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Coenzyme Q6 monooxygenase
Symbols COQ6 ; CGI10; COQ10D6
External IDs OMIM614647 HomoloGene6039 GeneCards: COQ6 Gene
Species Human Mouse
Entrez 51004 217707
Ensembl ENSG00000119723 ENSMUSG00000021235
UniProt Q9Y2Z9 Q8R1S0
RefSeq (mRNA) NM_182476 NM_172582
RefSeq (protein) NP_872282 NP_766170
Location (UCSC) Chr 14:
74.42 – 74.43 Mb
Chr 12:
84.36 – 84.37 Mb
PubMed search [1] [2]

Coenzyme Q6 monooxygenase is a protein that in humans is encoded by the COQ6 gene.[1]


The protein encoded by this gene belongs to the ubiH/COQ6 family. It is an evolutionarily conserved monooxygenase required for the biosynthesis of coenzyme Q10 (or ubiquinone), which is an essential component of the mitochondrial electron transport chain, and one of the most potent lipophilic antioxidants implicated in the protection of cell damage by reactive oxygen species. knockdown of this gene in mouse and zebrafish results in decreased growth due to increased apoptosis.[1]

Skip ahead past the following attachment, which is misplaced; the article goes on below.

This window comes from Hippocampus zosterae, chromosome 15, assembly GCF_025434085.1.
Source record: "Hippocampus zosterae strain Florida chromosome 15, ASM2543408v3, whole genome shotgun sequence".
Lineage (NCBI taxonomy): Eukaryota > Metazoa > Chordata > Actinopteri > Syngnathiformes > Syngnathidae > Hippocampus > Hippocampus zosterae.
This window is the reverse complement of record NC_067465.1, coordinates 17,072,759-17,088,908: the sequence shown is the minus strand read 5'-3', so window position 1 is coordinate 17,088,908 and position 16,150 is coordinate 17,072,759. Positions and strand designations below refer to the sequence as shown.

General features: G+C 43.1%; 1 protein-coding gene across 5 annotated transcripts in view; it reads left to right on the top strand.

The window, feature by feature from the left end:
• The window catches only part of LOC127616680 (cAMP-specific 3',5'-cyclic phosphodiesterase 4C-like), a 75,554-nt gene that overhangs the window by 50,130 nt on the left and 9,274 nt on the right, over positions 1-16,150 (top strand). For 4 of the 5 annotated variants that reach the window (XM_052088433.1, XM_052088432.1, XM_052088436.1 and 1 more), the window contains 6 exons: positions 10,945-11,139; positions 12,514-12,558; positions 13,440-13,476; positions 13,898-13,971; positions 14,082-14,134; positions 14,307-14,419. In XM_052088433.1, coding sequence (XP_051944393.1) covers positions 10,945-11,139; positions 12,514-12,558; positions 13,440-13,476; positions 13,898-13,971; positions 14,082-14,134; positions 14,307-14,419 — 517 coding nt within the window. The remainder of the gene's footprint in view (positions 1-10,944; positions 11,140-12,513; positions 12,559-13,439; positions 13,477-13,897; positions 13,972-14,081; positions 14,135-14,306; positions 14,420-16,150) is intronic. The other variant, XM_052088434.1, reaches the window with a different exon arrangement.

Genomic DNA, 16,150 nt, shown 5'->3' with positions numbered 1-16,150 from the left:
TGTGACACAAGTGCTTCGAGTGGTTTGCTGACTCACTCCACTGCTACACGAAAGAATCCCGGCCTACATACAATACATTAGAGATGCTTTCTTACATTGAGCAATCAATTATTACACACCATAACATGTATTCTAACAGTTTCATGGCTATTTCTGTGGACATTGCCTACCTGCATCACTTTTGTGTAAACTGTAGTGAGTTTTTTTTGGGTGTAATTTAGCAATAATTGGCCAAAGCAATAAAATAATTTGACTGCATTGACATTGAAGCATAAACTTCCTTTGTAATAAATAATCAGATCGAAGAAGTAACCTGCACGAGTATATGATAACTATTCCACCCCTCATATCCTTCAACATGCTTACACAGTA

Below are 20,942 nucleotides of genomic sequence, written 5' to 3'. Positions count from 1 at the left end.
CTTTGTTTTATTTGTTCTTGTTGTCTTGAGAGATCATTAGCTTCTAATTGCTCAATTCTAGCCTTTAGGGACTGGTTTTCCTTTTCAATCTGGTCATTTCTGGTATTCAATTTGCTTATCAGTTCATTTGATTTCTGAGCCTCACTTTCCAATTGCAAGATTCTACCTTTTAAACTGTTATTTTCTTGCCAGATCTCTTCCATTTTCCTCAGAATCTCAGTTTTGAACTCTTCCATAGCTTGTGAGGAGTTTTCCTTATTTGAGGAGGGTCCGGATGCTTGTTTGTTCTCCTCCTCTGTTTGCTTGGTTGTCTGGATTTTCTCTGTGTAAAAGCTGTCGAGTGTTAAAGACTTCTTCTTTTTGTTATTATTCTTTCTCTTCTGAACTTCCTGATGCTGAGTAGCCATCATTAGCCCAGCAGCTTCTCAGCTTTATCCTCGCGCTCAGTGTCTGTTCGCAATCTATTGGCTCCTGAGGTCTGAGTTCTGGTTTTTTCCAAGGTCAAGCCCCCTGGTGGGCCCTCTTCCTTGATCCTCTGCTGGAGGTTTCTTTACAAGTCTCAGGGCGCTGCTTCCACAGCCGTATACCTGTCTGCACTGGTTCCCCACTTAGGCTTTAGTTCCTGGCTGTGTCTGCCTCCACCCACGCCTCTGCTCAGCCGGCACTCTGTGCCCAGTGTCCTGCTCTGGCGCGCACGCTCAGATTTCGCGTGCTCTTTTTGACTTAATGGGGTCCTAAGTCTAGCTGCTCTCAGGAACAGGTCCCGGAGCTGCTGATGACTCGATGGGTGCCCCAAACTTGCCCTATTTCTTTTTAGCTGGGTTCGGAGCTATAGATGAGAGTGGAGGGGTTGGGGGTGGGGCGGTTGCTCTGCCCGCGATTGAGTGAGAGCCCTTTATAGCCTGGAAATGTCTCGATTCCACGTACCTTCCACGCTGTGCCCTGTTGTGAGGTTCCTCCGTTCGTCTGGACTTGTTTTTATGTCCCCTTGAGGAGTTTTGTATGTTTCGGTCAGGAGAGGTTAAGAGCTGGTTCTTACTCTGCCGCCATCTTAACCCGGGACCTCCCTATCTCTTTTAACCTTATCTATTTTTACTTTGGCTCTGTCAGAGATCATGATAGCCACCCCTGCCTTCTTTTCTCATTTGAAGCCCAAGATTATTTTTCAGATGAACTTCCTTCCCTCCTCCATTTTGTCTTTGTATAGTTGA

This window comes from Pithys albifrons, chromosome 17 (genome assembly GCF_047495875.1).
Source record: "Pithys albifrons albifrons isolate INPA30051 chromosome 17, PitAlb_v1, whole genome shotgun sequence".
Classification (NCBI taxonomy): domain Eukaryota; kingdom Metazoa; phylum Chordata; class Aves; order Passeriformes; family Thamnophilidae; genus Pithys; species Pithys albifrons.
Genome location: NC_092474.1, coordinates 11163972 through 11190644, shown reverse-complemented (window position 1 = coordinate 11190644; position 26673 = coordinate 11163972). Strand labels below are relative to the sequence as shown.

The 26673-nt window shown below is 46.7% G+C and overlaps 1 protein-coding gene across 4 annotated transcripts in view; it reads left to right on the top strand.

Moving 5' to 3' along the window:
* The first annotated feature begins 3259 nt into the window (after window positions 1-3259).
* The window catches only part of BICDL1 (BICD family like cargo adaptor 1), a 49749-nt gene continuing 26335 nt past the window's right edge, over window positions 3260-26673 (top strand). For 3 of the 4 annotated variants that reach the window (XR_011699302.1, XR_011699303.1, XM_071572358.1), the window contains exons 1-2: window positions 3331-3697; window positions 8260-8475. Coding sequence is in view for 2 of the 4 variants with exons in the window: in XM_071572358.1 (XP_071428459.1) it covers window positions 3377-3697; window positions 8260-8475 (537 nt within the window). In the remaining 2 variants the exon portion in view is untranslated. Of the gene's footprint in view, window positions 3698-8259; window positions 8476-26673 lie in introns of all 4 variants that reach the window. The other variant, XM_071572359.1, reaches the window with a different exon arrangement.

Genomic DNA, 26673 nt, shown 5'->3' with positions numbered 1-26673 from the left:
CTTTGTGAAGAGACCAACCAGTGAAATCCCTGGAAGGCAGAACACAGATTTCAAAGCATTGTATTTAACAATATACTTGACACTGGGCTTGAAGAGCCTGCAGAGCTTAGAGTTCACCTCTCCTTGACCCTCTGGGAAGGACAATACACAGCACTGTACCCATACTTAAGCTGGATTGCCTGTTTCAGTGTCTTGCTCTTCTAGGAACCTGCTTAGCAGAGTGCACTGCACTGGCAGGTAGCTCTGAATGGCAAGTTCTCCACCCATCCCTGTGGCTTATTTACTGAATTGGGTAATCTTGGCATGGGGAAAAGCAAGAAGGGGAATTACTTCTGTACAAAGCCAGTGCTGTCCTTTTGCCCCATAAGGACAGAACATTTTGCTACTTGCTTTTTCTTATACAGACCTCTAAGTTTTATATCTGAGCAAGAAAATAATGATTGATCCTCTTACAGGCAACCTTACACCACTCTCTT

Clinical significance[edit]

Mutations in this gene are associated with autosomal recessive coenzyme Q10 deficiency-6 (COQ10D6), which manifests as nephrotic syndrome with sensorineural deafness. Alternatively spliced transcript variants encoding different isoforms have been described for this gene.[2]


  1. ^ a b "Entrez Gene: Coenzyme Q6 monooxygenase". 
  2. ^ Heeringa SF, Chernin G, Chaki M, Zhou W, Sloan AJ, Ji Z, Xie LX, Salviati L, Hurd TW, Vega-Warner V, Killen PD, Raphael Y, Ashraf S, Ovunc B, Schoeb DS, McLaughlin HM, Airik R, Vlangos CN, Gbadegesin R, Hinkes B, Saisawat P, Trevisson E, Doimo M, Casarin A, Pertegato V, Giorgi G, Prokisch H, Rötig A, Nürnberg G, Becker C, Wang S, Ozaltin F, Topaloglu R, Bakkaloglu A, Bakkaloglu SA, Müller D, Beissert A, Mir S, Berdeli A, Varpizen S, Zenker M, Matejas V, Santos-Ocaña C, Navas P, Kusakabe T, Kispert A, Akman S, Soliman NA, Krick S, Mundel P, Reiser J, Nürnberg P, Clarke CF, Wiggins RC, Faul C, Hildebrandt F (2011). "COQ6 mutations in human patients produce nephrotic syndrome with sensorineural deafness". J. Clin. Invest. 121 (5): 2013–24. doi:10.1172/JCI45693. PMC 3083770. PMID 21540551. 

This article incorporates text from the United States National Library of Medicine, which is in the public domain.